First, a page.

This book looks at two-stage industrial cluster theory and new innovation models in the context of the IT-ization and servitization of products. The formation of industrial clusters, such as export processing zones and special economic zones, has been the preferred mechanism for developing countries to boost their industrial development and export performance for the past several decades. Existing literature related to development economics cites numerous benefi ts of industrial clusters, and several countries have demonstrably reaped such benefits. The book goes beyond an evaluation of the development of traditional industrial clusters by promoting the idea of the formation of two-stage clusters. Moreover, it takes into consideration new innovation models, with ideas promoted that are based on empirical evidence available through evaluations of Chinese and Taiwanese firms in the consumer electronics and automobile sectors. Finally, the book looks at company strategies in a new business environment dominated by the servitization of industrial products.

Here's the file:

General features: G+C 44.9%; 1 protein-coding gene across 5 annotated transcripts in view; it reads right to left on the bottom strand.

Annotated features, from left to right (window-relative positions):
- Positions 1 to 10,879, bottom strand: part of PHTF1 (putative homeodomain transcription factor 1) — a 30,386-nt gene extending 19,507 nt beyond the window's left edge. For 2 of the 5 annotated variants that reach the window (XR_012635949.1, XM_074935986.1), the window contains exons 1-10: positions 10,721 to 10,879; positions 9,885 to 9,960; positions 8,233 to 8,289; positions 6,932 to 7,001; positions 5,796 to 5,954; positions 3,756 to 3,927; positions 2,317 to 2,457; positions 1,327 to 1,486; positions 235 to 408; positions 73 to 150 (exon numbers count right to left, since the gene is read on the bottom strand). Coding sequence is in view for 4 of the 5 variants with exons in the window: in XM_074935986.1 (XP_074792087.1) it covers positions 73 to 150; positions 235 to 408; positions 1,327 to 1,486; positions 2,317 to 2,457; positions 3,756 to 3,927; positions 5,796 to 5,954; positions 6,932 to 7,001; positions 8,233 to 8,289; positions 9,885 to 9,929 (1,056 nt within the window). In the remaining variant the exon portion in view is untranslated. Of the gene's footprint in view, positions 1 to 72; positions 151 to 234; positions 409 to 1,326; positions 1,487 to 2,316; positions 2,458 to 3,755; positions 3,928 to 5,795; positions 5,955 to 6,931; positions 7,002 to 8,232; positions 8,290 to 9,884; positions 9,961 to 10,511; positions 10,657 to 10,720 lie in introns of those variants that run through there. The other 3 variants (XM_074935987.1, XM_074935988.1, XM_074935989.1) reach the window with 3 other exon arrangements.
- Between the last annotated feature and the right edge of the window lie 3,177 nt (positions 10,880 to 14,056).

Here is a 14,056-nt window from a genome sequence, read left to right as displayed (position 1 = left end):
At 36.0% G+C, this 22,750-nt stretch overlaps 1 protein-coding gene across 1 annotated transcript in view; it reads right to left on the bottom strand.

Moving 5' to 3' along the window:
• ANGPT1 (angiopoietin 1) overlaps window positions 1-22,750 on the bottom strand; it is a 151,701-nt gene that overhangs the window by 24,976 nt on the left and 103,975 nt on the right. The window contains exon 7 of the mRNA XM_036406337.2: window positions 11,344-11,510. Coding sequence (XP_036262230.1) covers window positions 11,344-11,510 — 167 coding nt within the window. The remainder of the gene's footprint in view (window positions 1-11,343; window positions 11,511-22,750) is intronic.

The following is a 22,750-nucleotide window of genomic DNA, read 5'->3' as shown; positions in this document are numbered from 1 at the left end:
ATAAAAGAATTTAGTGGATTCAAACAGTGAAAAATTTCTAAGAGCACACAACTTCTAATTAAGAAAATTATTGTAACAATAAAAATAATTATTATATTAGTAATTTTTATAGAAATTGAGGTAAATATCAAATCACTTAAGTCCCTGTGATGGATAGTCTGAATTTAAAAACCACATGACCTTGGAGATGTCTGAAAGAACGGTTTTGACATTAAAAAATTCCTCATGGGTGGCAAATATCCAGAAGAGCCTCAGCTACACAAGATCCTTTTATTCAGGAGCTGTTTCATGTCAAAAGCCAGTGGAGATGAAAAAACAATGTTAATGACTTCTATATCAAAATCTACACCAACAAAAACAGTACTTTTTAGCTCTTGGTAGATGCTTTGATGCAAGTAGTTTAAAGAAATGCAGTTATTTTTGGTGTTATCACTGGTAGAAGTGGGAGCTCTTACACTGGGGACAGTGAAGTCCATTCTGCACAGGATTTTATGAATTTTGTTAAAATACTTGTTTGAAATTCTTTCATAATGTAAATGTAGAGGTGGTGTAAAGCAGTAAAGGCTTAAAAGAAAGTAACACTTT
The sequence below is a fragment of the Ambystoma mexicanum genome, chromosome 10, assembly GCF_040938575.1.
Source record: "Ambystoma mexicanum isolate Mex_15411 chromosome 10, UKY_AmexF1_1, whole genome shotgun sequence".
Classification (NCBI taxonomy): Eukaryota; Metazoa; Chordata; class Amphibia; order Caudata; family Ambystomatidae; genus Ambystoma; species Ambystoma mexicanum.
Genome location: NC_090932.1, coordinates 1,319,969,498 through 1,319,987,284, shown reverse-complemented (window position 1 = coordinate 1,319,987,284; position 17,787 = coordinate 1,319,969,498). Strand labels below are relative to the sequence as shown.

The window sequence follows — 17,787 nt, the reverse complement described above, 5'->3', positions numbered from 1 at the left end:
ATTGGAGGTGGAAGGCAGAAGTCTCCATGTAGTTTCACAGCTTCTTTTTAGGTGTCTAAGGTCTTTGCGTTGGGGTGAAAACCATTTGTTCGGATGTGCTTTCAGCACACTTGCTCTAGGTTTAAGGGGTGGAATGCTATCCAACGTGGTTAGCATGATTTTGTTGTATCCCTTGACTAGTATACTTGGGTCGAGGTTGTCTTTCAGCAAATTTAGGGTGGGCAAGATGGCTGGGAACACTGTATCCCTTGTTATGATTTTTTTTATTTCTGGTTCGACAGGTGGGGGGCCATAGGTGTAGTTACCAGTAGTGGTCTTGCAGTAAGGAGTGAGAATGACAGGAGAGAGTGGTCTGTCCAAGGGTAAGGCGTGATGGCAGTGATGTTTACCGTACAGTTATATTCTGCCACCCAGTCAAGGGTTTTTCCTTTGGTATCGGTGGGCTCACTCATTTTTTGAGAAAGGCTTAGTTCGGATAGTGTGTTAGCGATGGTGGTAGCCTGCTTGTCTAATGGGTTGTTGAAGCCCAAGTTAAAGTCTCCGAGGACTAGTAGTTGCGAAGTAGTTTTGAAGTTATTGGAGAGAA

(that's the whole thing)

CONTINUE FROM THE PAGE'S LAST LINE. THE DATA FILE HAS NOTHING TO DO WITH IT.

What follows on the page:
It proposes that firms integrate manufacturing and services to a greater extent, and, to substantiate these arguments, presents empirical evidence from India, Taiwan, and Bangladesh. Furthermore, the study contends that innovation and knowledge acquisition strategies are infl uenced not only by the size of fi rms but that they also vary with market preferences.